If you have had the chance to grow a rich inner life; to see the beauty in the way people meet challenges, in the way people stand up for themselves and others, then you are lucky.
If you get the chance to live for…
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Thanks to everyone who entered the giveaway with their rabbity comments! Names have gone into my lucky hat and one of them has popped out.
Congratulations, buddy! Please shoot me an email at firstname.lastname@example.org so I can send the coupon code over as soon as possible. I hope you can put it to good use!
Again, thank you so much to everyone who took part and spread the word. It was a pleasure to host and I would love to do more of these in the future (this may motivate me to win NaNoWriMo more consistently, haha). Have yourselves a good day!
Words are oxygen,
Perfect list! I’ve been using ‘thug’ far too often lately…
1. Baddie: a bad person, especially a villain or a villain’s underling in a novel, a film, or a television program (usually lighthearted)
2. Beast: a reprehensible person, especially one with coarse, violent habits
3. Black sheep: an amoral, dishonorable person
3. Blackguard: a reprehensible person
4. Brute: a violent person
5. Bully: a violent person, especially one who intimidates or hurts weaker people
6. Cad: a thoughtless, uncaring man
7. Caitiff: a coward or a reprehensible person
8. Cutthroat: a vicious person
9. Dastard: a coward, or a deceitful or treacherous person
10. Desperado: a criminal, especially in the Old West
11. Devil: an evil person
12. Evildoer: a person who commits evil acts
13. Fiend: a malicious or wicked person; alternatively, an addict, a fanatic, or a…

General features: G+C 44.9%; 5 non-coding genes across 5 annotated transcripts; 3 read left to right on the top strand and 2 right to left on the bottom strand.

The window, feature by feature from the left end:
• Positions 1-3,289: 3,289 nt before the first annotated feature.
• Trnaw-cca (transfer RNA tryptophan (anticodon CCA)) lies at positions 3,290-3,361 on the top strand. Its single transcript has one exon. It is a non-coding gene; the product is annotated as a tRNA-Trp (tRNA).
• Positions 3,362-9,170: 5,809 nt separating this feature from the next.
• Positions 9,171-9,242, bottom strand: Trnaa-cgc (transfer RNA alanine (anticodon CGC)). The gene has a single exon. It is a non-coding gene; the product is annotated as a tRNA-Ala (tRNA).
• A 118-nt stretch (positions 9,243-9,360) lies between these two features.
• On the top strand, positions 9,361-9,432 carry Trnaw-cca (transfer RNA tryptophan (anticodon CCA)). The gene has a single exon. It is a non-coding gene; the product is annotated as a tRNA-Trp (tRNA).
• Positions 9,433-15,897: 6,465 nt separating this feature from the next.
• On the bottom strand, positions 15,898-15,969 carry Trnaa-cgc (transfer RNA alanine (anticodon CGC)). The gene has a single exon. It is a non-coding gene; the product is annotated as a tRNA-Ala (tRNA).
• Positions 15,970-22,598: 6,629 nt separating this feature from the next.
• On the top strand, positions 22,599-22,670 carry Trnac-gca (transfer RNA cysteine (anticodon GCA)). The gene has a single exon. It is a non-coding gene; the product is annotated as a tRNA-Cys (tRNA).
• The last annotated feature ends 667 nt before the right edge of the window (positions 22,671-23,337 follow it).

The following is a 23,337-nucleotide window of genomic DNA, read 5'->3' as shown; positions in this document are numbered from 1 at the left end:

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I figured I’d the deadline for this giveaway by one week to give you guys more time. That’s Thursday, 22 August, people! Interested in Scrivener or know anyone who is? Share the word around! I’m parting with this coupon no matter what ;)
On a related note, it looks like the developers of Scrivener have gotten around to releasing a Windows beta for Scapple, their mindmap-ish software. Excitement abound!
I started this blog at the end of April not really knowing what to expect. What am I doing?What do I want to get out of this? Honestly, I had no idea! So I tried reaching out to the writing community, reading up on interesting posts, leaving comments and pretty much having a good time from my computer chair. I didn’t expect anyone to reach back, but you did. Now, months later, I’m pretty sure this was what I wanted all along. You guys made it possible.
I’ve been trying to find a way to thank you guys before Plotting Bunnies even hit 100 followers. Now we’re up to 200 ninja bunnies picking up my posts in their reader. Some of you followed for the sake of following, but I’m always so happy to hear from those who like what they see. Now the wonderful people behind Camp NaNoWriMo…
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The old woman’s skinny legs dashed her around the corner before her walking stick even hit the sidewalk.
Brownie points for guessing which song I’m listening to right now ;)
“She said this would be fun.”
I’ve never had a pillow fight before.
I asked her what the best part of shopping was. She thought for a long moment, frowning. Then something clicked.
“Men!” she said happily. She waved her hands. “Men everywhere! Beautiful, beautiful!”
I sighed. “Right here, darling. Right here.”
A quick writer’s psychology crash course on writing characters of the opposite gender. An interesting read and definitely something to consider during the writing process.
“Perhaps the most fundamental error made by authors, whether novice or experienced, is that all their characters, male and female, tend to reflect the gender of the author. This is hardly surprising, since recent research finally proves that men and women use their brains in different ways. So how can an author overcome this gap to write characters of the opposite sex that are both accurate and believable to their own gender?
In this Dramatica Tip, we’ll explore the nature of male and female minds and provide techniques for crafting characters that are true to their gender.
At first, it might seem that being male or female is an easily definable thing, and therefore easy to convey in one’s writing. But as we all know, the differences between the sexes have historically been a mysterious quality, easily felt, but in fact…